We all know, at least intellectually, that we will benefit from truly living in the moment. And yet, too often, we peer forward, planning for some distant, hypothetical future, attempting to frame a contingency for every possible scenario, organizing our lives around what might be. Either that, or we’re scrutinizing our history, relishing or loathing the past, living for a time that once was.
I notice the former—the incessant looking forward—in some of my friends. And I often observe the latter—looking backwards—in myself. (To be fair, I notice both traits in everyone.) Neither is conducive for an ideal life.
With the people I love, we may be eating dinner, enjoying a concert, or just spending time together, and although the moment seems perfect, it can be tainted with the suggestion of “let’s do this again,” looking forward, as if now is not enough, as if we must plan, we must have more. This seems to be part of the human experience: no matter how great things are, it’s never enough. We always want more.
Similarly, when I am personally comparing the present to the past—whenever I’m more concerned with what has happened than what is happening—this moment loses its beauty, its power, its virility.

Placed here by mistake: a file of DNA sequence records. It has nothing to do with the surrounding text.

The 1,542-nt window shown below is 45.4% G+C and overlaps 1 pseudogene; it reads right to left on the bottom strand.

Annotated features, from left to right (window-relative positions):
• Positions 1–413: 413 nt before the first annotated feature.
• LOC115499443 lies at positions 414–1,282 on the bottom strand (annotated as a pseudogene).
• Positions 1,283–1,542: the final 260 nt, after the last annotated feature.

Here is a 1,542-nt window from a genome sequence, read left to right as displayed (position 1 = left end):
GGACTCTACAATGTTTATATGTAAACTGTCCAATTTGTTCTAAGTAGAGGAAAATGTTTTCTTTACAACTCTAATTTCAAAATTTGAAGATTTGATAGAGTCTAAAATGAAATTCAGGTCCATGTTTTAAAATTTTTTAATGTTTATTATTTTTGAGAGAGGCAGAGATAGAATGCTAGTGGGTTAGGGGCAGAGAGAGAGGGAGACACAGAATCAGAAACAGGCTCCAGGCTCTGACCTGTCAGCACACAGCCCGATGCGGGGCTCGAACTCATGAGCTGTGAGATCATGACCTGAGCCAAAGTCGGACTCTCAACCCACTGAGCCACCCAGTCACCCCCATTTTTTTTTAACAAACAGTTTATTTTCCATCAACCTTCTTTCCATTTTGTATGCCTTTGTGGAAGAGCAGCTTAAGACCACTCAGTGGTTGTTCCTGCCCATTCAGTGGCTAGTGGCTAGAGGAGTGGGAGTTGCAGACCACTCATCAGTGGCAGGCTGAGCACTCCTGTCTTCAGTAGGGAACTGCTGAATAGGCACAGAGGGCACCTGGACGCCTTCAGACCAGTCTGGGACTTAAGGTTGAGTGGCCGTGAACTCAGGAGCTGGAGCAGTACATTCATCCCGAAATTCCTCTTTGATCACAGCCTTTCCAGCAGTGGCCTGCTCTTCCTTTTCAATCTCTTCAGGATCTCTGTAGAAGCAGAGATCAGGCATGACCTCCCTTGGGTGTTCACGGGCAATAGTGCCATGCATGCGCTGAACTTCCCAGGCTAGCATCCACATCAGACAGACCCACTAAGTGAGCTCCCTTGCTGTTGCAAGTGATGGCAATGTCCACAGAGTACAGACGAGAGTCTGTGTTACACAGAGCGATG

I’ve noticed, however, that there’s at least one occasion in which this doesn’t happen: when I’m driving alone in my car. Whenever I’m behind the wheel, I avoid both temptations. Instinctually I know I have to keep my eyes on the road and deal with whatever is on the other side of the windshield, here and now. If I daydream too long, starring off onto the horizon, or if I glue my eyes to the rearview mirror, taking in the scenery I’ve already passed, I’m going to crash.
Sure, it’s fine to occasionally glance at the road behind us, just as it’s ideal to see what’s on the horizon from time to time, but we benefit most from negotiating the open road, everything that’s directly in front of us. Right here, right now. As it happens, we don’t need more than this.
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